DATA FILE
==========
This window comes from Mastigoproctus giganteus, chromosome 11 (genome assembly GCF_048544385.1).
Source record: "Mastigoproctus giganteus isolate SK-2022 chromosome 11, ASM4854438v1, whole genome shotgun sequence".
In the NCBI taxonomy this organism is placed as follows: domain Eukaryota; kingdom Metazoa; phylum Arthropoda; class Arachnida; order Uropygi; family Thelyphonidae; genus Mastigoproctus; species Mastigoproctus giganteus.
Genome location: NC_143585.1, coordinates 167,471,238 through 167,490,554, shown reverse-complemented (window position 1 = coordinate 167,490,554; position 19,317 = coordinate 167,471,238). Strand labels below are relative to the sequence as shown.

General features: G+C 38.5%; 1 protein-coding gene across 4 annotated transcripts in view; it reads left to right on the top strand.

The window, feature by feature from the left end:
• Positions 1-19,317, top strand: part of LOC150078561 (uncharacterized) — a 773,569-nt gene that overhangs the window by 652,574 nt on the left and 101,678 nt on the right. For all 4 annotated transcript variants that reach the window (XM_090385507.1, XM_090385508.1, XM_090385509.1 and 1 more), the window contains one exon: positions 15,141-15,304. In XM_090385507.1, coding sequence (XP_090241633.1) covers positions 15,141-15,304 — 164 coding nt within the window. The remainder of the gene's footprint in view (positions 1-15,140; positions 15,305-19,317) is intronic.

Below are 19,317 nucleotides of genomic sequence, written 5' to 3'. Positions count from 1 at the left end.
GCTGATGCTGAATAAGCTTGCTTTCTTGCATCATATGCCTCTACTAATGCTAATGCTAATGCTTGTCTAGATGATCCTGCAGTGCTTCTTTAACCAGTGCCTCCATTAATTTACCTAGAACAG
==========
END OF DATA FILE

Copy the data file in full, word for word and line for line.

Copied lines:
This window comes from Mastigoproctus giganteus, chromosome 11 (genome assembly GCF_048544385.1).
Source record: "Mastigoproctus giganteus isolate SK-2022 chromosome 11, ASM4854438v1, whole genome shotgun sequence".
In the NCBI taxonomy this organism is placed as follows: domain Eukaryota; kingdom Metazoa; phylum Arthropoda; class Arachnida; order Uropygi; family Thelyphonidae; genus Mastigoproctus; species Mastigoproctus giganteus.
Genome location: NC_143585.1, coordinates 167,471,238 through 167,490,554, shown reverse-complemented (window position 1 = coordinate 167,490,554; position 19,317 = coordinate 167,471,238). Strand labels below are relative to the sequence as shown.

General features: G+C 38.5%; 1 protein-coding gene across 4 annotated transcripts in view; it reads left to right on the top strand.

The window, feature by feature from the left end:
• Positions 1-19,317, top strand: part of LOC150078561 (uncharacterized) — a 773,569-nt gene that overhangs the window by 652,574 nt on the left and 101,678 nt on the right. For all 4 annotated transcript variants that reach the window (XM_090385507.1, XM_090385508.1, XM_090385509.1 and 1 more), the window contains one exon: positions 15,141-15,304. In XM_090385507.1, coding sequence (XP_090241633.1) covers positions 15,141-15,304 — 164 coding nt within the window. The remainder of the gene's footprint in view (positions 1-15,140; positions 15,305-19,317) is intronic.

Below are 19,317 nucleotides of genomic sequence, written 5' to 3'. Positions count from 1 at the left end.
GCTGATGCTGAATAAGCTTGCTTTCTTGCATCATATGCCTCTACTAATGCTAATGCTAATGCTTGTCTAGATGATCCTGCAGTGCTTCTTTAACCAGTGCCTCCATTAATTTACCTAGAACAG